SAN DIEGO--Previewing its lab technology this week, Microsoft researchers trotted out a new browser for the cell phone and an Xbox game that asks kids to be programmers.
Microsoft researchers showed off several new technologies that the company has been incubating in its Microsoft Research and Live Labs divisions Wednesday and Thursday at the ETech conference, a four-day event on emerging technology.
One piece of software demonstrated was called Boku, a virtual world Xbox 360 game that challenges kids to program a character's actions to win.
Matt MacLaurin, a software engineer in the creative systems group at Microsoft Research who showed off Boku, said he modeled it after work from the Massachusetts Institute of Technology's Seymour Papert. Papert developed a simple scripting language to work with schoolkids and get them into programming.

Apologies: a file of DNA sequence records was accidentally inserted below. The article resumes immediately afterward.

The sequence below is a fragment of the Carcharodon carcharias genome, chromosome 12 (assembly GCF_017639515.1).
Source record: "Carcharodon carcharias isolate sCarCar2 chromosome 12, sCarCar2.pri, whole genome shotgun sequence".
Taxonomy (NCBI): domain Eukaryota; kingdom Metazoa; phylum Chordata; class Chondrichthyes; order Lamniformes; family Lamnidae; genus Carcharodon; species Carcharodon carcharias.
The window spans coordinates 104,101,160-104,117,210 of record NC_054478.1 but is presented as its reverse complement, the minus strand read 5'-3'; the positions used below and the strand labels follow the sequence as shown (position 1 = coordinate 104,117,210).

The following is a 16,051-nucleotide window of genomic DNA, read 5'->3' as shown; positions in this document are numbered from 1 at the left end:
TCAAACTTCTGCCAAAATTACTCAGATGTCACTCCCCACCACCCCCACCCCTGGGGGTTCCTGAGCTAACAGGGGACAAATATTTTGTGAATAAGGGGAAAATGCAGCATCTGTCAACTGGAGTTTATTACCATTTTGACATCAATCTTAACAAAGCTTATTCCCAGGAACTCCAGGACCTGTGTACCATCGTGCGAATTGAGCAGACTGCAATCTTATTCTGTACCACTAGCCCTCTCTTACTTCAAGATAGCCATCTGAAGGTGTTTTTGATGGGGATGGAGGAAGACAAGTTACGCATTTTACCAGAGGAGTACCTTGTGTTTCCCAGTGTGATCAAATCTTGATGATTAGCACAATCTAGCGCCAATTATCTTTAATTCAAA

The premise of the game is that Boku lives on a virtual island, and he has various challenges living in the world, like eating for survival. He can't solve these challenges unless the child helps him with the code. For example, kids can program Boku to use its vision sensors to detect a red apple on the screen, and then set other rules to eat the apple.
In another project, Alex Daly, senior product manager for Microsoft Live Labs, demonstrated Deepfish, which is software that preserves the layout of Web pages for use on the mobile phone.
Daley said that the software is available in limited beta, but people can download it at Microsoft's Web site for use on up to a dozen smart phones or Pocket PCs running Windows Mobile 5. The software lets mobile phone users see full layouts of Web pages, zoom into particular information and view graphics.
Microsoft's labs recently licensed out another mobile Web browsing technology, originally called Launch Time, to the start-up ZenZui. That software basically divides content partners into tiles and then caches the information on the phone.